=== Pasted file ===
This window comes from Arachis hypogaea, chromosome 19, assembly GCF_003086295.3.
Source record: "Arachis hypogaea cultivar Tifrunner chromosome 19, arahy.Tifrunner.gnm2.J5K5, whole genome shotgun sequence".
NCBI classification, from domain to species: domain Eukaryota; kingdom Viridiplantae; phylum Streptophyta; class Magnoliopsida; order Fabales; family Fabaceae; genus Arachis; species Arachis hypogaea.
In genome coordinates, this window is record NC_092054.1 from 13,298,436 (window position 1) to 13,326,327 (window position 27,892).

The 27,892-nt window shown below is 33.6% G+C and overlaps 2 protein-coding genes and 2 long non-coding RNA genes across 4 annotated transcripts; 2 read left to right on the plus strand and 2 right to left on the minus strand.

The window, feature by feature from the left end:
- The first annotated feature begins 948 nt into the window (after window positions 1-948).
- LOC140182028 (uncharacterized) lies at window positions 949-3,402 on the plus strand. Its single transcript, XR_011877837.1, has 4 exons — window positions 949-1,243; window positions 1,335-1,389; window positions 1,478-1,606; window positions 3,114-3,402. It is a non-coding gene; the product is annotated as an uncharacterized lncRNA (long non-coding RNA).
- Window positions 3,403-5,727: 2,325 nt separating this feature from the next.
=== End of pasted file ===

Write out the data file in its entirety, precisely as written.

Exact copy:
This window comes from Arachis hypogaea, chromosome 19, assembly GCF_003086295.3.
Source record: "Arachis hypogaea cultivar Tifrunner chromosome 19, arahy.Tifrunner.gnm2.J5K5, whole genome shotgun sequence".
NCBI classification, from domain to species: domain Eukaryota; kingdom Viridiplantae; phylum Streptophyta; class Magnoliopsida; order Fabales; family Fabaceae; genus Arachis; species Arachis hypogaea.
In genome coordinates, this window is record NC_092054.1 from 13,298,436 (window position 1) to 13,326,327 (window position 27,892).

The 27,892-nt window shown below is 33.6% G+C and overlaps 2 protein-coding genes and 2 long non-coding RNA genes across 4 annotated transcripts; 2 read left to right on the plus strand and 2 right to left on the minus strand.

The window, feature by feature from the left end:
- The first annotated feature begins 948 nt into the window (after window positions 1-948).
- LOC140182028 (uncharacterized) lies at window positions 949-3,402 on the plus strand. Its single transcript, XR_011877837.1, has 4 exons — window positions 949-1,243; window positions 1,335-1,389; window positions 1,478-1,606; window positions 3,114-3,402. It is a non-coding gene; the product is annotated as an uncharacterized lncRNA (long non-coding RNA).
- Window positions 3,403-5,727: 2,325 nt separating this feature from the next.